Laramie Business Prepares for Flooding
While Albany County awaits the melting of mountain snow, at least one business in Laramie isn't taking any chances. C & A Pet and Livestock Supply, located next to the Laramie River near Optimist Park, has their plan in place, should the river crest even higher than it did last year.
Allan Reed (the 'A' in 'C & A') says last year was the highest he's seen the water near his business in 27 years. Last year the Laramie River System flooded after the Snowy Range snowpack was measured on May 1st at 83 percent above average, this year on May 1st the snowpack was already at 180 percent above average.
The first year C & A was threatened by flood waters was in 1986, so they put in a berm, which has been reinforced over the years as needed. Allan said the city already stopped by to be sure the dike will be reinforced before the spring runoff hits the Laramie River System in full force.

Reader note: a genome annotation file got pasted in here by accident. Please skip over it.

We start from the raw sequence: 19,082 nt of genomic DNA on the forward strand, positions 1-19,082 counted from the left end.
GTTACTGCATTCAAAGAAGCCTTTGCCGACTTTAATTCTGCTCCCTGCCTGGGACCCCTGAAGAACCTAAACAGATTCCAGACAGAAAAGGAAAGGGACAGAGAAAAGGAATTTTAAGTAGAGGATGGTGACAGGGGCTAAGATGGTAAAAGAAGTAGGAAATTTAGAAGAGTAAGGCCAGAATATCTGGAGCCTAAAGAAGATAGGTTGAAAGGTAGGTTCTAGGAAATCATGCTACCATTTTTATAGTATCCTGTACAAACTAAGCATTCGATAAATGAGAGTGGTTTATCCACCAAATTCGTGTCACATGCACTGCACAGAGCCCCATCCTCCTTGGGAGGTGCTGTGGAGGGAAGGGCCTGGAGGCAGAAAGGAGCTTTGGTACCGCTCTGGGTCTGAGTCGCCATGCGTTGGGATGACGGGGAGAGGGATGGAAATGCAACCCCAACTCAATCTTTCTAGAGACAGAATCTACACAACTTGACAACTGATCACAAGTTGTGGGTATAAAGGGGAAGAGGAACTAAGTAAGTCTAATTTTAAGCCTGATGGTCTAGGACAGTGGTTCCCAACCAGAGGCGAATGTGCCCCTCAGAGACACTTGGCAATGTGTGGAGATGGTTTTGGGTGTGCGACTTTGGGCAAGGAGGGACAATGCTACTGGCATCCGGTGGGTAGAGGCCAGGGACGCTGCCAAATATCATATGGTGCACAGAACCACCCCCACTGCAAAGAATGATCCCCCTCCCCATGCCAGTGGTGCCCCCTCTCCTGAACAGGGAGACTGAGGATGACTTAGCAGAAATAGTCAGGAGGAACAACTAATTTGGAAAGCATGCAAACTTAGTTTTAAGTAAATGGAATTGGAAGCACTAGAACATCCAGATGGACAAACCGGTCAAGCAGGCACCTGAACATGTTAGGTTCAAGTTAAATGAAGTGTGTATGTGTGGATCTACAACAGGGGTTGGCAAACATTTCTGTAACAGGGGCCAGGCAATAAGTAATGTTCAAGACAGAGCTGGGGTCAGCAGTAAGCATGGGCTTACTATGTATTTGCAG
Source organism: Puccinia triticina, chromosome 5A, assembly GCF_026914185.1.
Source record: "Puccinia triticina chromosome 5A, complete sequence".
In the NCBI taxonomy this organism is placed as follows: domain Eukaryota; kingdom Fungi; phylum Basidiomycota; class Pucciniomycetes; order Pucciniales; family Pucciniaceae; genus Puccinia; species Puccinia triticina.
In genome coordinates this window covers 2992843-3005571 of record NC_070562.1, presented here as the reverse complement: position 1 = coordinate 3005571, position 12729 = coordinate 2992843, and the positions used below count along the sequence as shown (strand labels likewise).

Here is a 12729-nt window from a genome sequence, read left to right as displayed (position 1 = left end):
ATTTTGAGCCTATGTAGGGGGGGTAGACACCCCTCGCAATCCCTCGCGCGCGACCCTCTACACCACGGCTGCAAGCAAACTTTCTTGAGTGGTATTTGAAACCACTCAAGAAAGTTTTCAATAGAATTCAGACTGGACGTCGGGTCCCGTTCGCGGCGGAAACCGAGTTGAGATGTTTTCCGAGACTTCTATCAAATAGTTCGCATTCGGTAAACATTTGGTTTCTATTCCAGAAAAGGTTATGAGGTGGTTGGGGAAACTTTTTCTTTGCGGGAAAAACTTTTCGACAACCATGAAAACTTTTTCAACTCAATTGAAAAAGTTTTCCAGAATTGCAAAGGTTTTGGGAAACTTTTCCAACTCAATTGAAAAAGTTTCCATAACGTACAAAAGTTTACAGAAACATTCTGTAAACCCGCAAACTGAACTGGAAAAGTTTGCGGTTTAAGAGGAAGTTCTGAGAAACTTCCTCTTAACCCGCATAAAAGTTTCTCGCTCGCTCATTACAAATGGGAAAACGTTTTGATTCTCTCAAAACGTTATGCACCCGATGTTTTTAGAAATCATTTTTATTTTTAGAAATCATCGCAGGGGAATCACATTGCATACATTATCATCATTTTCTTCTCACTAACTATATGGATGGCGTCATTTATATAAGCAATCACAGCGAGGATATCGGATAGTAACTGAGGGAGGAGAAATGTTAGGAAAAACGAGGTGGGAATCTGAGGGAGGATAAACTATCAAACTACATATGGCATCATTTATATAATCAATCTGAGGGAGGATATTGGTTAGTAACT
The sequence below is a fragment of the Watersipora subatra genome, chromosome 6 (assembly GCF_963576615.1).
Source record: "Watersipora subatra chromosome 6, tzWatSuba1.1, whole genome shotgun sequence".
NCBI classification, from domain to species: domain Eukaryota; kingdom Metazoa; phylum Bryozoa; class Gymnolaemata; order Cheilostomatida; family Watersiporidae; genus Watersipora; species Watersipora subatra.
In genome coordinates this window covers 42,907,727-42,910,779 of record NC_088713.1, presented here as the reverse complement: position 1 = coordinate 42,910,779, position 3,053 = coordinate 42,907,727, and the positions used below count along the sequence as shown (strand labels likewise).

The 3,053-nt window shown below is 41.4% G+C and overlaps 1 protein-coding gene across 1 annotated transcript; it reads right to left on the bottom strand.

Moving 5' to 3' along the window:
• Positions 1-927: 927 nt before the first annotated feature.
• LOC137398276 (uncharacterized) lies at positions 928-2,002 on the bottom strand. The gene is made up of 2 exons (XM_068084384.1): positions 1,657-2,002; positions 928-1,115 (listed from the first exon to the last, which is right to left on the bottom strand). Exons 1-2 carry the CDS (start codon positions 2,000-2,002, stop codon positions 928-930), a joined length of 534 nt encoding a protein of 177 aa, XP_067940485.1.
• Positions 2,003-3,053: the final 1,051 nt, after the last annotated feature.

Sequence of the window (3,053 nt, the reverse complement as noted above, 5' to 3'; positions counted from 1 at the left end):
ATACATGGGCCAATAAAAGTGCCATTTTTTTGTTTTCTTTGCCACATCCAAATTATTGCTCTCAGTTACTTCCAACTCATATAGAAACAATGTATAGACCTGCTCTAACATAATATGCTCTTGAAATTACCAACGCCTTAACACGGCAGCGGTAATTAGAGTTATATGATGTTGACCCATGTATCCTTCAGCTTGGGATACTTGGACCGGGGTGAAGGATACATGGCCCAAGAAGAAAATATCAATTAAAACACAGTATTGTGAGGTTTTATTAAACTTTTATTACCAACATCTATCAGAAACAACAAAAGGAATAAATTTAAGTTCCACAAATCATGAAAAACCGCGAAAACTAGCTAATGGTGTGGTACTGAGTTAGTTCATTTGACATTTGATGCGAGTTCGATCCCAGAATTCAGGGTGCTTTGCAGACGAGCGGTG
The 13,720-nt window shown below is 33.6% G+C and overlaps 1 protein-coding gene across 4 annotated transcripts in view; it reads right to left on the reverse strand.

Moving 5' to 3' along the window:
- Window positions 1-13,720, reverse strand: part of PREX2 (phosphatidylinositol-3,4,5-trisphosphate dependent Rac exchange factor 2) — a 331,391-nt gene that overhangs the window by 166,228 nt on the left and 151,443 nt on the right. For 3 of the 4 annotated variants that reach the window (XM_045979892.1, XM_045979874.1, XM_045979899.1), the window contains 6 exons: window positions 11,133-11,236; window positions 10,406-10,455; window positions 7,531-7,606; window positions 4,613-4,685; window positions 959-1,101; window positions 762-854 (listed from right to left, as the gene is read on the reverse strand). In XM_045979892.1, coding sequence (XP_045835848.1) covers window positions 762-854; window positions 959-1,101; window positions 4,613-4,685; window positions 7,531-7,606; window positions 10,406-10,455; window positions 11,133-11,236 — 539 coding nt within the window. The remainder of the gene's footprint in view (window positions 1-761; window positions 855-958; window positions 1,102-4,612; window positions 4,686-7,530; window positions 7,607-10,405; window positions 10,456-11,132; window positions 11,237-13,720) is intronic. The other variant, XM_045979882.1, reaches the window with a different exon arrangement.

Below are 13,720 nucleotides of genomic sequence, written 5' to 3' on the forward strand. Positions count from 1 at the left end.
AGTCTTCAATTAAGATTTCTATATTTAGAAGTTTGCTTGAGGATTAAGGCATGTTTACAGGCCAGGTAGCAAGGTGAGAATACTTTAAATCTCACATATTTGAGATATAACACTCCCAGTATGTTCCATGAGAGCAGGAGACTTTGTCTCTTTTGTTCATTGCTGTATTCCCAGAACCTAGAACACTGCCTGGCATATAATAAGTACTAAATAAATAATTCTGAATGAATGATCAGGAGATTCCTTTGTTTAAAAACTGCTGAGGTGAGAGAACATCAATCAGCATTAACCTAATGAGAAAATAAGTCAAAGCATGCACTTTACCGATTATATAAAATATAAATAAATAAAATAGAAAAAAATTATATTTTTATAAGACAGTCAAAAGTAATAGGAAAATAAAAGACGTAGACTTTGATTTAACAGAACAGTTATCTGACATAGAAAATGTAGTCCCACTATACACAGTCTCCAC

In addition to reinforcing the dike, C & A is putting all of the supplies in their back sheds on pallets to raise them about 18 inches. If his business is threatened, all of the U-Hauls will be moved to other locations and Allan has had many customers volunteer use of flatbeds to clear out the business if it comes to it.
"It could get real interesting," said Allan as he gazed at the river from just outside C & A. "But we'll just have to see what happens."
The Laramie River traditionally peaks in the first or second week of June according to Chuck Murrieta, Emergency Management Grants Coordinator. The last four years the peak has occured between June 8th and 14th. The high level of snow in the mountains has kept WYDOT from being able to open WYO 130 for Memorial Day weekend for the first time in at least four decades. Fear of what could happen when all that snow melts has prompted Albany Count and the City of Laramie to prepare also.
Laramie Fire Department Chief and Albany County Emergency Manager Dan Johnson says the county has already been issued the maximum 50,000 sandbags it can get. There must be a disaster declaration before they can get more, which means all of the county's resources have been exhausted.